Amy, that’s great stuff. Kind of a “stealth guerrilla” marketing approach I hadn’t considered. The first action alone, to provoke rebounding profile views, is so ding-dang easy that I’m going to teach my cat to do it. Thanks for the great advice.

  17. Penny Hawes on

    Hey Amy,

    Thanks for the great post! I know I haven’t tapped into LinkedIn as much as I could, despite the fact that I have hundreds of connections on there. Kind of like getting checks and not depositing them….

    Thanks for the wake-up call!

  18. Sharon Brodin on

    Thank you, Amy – very good tips! I’ve gotten some training on updating my LinkedIn profile and done that, but haven’t moved forward into using it “offensively” like you suggest. Time to get going!

  19. Sherryl Perry on

    Amy,

    I’ve used LinkedIn groups before to establish authority as a business blogging consultant. This year, my intention is to move away from a lot of the hands-on techie stuff and focus on freelance writing.

    Your tips are making me look at LinkedIn with a different strategic slant. I hadn’t realized that it was upper level managers who I needed to get the attention of now. Your post made me realize that my niche client is no longer the same people who I was focusing on. Thanks!

      • Carol Tice on

        Some CEOs are very accessible. If they’re good delegators, they’ve got the time. Others are hopeless…you just have to experiment. I look to see how active they are on the social-media platform I’m trying to hit them on for a clue of whether this would be a good place to try them.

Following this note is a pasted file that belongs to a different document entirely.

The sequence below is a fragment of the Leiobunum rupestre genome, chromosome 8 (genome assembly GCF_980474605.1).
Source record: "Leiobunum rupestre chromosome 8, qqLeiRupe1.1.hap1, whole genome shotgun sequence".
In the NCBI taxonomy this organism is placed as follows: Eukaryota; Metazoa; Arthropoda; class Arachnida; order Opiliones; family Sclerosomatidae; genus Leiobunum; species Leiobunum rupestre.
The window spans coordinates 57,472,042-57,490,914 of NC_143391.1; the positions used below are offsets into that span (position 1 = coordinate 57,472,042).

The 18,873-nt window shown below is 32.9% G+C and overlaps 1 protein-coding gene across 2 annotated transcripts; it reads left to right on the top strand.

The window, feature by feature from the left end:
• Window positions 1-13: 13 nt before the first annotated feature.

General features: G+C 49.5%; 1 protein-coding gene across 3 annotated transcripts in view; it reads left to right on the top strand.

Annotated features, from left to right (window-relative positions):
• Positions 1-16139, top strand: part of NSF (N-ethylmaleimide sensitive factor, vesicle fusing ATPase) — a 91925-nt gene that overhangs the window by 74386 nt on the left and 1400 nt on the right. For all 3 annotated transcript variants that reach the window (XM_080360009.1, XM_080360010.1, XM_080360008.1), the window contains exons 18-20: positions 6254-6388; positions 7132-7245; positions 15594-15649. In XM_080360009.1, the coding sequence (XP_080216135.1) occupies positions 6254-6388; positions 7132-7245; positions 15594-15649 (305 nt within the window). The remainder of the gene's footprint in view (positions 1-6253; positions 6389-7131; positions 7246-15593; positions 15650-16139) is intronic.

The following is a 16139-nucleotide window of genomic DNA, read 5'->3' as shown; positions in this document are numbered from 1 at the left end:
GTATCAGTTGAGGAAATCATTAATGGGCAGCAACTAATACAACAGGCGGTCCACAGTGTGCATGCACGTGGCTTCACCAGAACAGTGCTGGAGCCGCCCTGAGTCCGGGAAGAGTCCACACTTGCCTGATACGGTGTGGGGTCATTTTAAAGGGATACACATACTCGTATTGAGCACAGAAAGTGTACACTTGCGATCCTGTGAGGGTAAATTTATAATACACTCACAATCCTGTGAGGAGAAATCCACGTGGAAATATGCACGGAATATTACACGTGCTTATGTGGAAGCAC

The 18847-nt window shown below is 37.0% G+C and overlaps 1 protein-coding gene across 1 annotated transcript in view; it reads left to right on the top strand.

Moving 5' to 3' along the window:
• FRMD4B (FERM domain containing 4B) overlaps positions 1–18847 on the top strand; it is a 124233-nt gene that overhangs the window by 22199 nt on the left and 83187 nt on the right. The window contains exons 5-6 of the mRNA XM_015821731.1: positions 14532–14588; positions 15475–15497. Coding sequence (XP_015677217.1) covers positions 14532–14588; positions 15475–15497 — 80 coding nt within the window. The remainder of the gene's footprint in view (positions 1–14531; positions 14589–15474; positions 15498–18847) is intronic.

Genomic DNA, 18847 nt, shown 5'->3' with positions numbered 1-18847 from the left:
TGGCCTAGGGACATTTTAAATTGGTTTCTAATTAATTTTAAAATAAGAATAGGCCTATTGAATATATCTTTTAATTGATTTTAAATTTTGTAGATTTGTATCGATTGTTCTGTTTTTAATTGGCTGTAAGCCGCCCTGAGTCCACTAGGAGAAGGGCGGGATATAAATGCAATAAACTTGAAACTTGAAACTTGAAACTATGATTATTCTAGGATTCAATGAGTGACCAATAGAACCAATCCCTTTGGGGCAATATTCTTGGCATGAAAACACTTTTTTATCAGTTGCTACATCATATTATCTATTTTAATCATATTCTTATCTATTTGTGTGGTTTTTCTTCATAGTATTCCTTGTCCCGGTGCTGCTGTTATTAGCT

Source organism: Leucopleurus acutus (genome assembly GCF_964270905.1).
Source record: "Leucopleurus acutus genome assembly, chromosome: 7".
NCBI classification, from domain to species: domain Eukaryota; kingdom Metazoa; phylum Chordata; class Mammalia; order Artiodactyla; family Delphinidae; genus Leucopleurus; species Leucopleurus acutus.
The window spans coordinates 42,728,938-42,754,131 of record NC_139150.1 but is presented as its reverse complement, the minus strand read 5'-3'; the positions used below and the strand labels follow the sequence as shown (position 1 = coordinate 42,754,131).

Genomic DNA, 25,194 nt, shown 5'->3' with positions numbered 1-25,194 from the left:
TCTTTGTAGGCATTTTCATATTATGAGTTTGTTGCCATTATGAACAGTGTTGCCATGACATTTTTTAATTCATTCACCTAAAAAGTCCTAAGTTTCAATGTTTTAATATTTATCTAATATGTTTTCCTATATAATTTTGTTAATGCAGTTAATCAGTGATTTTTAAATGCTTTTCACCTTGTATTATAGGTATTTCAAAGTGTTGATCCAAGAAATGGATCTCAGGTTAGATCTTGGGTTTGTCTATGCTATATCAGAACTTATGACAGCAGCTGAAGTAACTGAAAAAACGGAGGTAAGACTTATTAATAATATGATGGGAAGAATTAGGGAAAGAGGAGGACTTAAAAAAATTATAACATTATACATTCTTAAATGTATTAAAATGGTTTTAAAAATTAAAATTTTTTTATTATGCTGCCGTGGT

20. Susanna Gebauer on

    I love the story about simply clicking on Profiles of potential clients and getting leads from it. It again shows the most important part about marketing yourself (not only in social media) is to get visible. And getting visible can result from such easy actions as clicking on profiles, following some interesting people or sharing wisdom in a bog post.
    Especially if you are shy (I am not sure if I would call it shy, sometimes it is a natural hesitation to run around bragging about your own qualities), getting visible and allowing others to make the first move is simply great!
    – Susanna –

    • Amy Dunn Moscoso on

      Hi Susanna,

      Good points. I think you’re right – many people who are not officially shy can feel very hesitant about promoting themselves, even when they’re great at promoting others or nail a job interview (which is all about promoting yourself and is much more natural.)

      I see this as popping up on the LinkedIn radar of anyone you want.